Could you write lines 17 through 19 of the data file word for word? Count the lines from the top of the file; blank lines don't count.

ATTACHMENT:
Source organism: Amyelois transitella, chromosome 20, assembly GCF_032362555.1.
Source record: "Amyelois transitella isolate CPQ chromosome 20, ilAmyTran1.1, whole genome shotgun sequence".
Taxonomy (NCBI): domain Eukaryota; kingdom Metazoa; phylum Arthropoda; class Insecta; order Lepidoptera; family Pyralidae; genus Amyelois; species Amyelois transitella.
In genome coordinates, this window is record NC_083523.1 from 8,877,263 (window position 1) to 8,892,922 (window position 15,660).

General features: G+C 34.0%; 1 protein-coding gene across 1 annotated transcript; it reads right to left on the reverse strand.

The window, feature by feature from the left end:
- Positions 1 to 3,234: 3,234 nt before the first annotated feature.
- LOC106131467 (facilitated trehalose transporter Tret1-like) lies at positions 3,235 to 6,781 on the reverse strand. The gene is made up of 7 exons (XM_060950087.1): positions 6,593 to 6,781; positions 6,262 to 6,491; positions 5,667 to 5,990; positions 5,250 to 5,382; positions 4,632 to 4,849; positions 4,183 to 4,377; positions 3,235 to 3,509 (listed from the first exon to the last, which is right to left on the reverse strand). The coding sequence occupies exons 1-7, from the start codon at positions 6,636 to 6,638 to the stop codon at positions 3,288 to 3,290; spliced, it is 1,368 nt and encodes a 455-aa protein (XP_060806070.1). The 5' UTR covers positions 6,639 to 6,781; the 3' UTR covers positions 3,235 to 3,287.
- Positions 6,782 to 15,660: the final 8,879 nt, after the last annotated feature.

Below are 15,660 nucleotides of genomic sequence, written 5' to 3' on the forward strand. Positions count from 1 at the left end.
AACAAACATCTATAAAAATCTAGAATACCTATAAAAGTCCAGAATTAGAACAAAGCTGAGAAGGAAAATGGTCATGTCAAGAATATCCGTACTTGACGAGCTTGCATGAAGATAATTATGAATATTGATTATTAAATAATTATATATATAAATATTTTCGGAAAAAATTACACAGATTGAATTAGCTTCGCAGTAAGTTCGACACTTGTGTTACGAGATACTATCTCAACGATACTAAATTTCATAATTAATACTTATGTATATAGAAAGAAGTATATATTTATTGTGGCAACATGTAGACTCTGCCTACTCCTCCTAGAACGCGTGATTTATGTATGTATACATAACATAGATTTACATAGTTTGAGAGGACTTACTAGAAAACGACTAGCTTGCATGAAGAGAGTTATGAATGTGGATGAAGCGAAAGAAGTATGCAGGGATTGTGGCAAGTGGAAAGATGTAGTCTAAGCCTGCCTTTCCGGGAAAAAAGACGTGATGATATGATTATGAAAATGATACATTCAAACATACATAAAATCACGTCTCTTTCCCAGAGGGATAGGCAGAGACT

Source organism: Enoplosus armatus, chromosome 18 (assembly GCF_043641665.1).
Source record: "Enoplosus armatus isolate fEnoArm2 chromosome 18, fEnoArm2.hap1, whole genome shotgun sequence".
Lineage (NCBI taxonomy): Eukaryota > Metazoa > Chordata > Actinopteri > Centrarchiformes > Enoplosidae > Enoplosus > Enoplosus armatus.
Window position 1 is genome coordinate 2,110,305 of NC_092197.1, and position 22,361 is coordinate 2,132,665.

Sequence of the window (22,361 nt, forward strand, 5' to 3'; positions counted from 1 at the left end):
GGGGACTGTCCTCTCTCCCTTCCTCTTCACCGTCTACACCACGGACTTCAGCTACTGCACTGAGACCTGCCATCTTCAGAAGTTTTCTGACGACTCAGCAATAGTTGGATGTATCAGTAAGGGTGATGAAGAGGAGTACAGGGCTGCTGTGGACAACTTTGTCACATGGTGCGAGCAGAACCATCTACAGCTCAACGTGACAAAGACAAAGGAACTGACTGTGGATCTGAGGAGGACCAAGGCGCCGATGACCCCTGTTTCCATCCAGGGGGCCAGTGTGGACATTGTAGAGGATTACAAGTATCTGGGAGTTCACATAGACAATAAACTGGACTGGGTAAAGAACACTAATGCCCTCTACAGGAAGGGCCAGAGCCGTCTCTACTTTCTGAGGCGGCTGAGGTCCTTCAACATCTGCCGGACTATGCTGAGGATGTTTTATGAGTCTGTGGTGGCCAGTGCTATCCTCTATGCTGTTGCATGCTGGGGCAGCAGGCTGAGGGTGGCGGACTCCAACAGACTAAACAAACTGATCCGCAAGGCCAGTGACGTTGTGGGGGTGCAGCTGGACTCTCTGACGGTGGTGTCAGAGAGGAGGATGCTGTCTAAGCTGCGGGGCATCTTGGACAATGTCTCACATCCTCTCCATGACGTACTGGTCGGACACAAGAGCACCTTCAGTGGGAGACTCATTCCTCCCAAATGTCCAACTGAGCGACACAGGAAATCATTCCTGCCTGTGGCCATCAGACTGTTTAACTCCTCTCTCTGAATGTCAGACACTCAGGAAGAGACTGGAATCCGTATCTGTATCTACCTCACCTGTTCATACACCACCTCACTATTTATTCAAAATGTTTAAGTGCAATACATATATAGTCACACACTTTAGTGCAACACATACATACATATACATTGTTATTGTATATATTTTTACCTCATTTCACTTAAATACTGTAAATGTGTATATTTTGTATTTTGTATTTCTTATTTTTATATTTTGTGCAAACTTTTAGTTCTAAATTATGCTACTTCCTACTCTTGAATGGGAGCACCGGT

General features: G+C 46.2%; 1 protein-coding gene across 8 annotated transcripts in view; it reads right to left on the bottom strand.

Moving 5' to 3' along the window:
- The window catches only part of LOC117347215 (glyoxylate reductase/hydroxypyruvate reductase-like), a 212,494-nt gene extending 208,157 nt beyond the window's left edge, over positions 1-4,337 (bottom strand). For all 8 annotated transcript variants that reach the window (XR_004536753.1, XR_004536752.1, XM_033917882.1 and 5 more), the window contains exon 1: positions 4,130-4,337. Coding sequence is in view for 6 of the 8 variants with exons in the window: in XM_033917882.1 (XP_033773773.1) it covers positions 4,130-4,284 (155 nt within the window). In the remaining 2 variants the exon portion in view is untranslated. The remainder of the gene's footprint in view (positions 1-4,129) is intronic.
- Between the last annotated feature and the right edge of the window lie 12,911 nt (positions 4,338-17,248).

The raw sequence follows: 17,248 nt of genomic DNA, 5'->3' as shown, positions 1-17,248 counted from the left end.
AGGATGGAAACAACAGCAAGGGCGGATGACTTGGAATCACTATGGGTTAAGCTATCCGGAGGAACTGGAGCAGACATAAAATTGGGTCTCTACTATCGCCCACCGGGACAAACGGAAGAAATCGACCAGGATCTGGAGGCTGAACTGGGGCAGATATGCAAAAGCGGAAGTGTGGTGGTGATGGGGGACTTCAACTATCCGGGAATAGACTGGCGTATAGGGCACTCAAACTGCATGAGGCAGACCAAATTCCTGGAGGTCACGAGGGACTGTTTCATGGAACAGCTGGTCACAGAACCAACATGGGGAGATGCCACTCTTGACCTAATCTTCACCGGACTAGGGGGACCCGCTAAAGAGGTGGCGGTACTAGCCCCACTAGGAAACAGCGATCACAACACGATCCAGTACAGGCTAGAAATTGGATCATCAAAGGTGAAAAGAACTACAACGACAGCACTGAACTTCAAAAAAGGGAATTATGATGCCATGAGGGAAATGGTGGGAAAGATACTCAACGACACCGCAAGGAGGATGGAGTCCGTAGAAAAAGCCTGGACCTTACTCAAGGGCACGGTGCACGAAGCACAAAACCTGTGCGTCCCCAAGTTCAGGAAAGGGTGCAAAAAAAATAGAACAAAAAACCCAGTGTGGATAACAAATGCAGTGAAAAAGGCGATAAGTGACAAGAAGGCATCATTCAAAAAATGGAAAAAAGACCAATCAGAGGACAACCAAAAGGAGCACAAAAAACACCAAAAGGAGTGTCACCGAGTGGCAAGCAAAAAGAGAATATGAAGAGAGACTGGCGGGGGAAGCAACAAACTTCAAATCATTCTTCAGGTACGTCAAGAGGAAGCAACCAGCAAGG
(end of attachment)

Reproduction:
GGGGACTGTCCTCTCTCCCTTCCTCTTCACCGTCTACACCACGGACTTCAGCTACTGCACTGAGACCTGCCATCTTCAGAAGTTTTCTGACGACTCAGCAATAGTTGGATGTATCAGTAAGGGTGATGAAGAGGAGTACAGGGCTGCTGTGGACAACTTTGTCACATGGTGCGAGCAGAACCATCTACAGCTCAACGTGACAAAGACAAAGGAACTGACTGTGGATCTGAGGAGGACCAAGGCGCCGATGACCCCTGTTTCCATCCAGGGGGCCAGTGTGGACATTGTAGAGGATTACAAGTATCTGGGAGTTCACATAGACAATAAACTGGACTGGGTAAAGAACACTAATGCCCTCTACAGGAAGGGCCAGAGCCGTCTCTACTTTCTGAGGCGGCTGAGGTCCTTCAACATCTGCCGGACTATGCTGAGGATGTTTTATGAGTCTGTGGTGGCCAGTGCTATCCTCTATGCTGTTGCATGCTGGGGCAGCAGGCTGAGGGTGGCGGACTCCAACAGACTAAACAAACTGATCCGCAAGGCCAGTGACGTTGTGGGGGTGCAGCTGGACTCTCTGACGGTGGTGTCAGAGAGGAGGATGCTGTCTAAGCTGCGGGGCATCTTGGACAATGTCTCACATCCTCTCCATGACGTACTGGTCGGACACAAGAGCACCTTCAGTGGGAGACTCATTCCTCCCAAATGTCCAACTGAGCGACACAGGAAATCATTCCTGCCTGTGGCCATCAGACTGTTTAACTCCTCTCTCTGAATGTCAGACACTCAGGAAGAGACTGGAATCCGTATCTGTATCTACCTCACCTGTTCATACACCACCTCACTATTTATTCAAAATGTTTAAGTGCAATACATATATAGTCACACACTTTAGTGCAACACATACATACATATACATTGTTATTGTATATATTTTTACCTCATTTCACTTAAATACTGTAAATGTGTATATTTTGTATTTTGTATTTCTTATTTTTATATTTTGTGCAAACTTTTAGTTCTAAATTATGCTACTTCCTACTCTTGAATGGGAGCACCGGT

General features: G+C 46.2%; 1 protein-coding gene across 8 annotated transcripts in view; it reads right to left on the bottom strand.

Moving 5' to 3' along the window: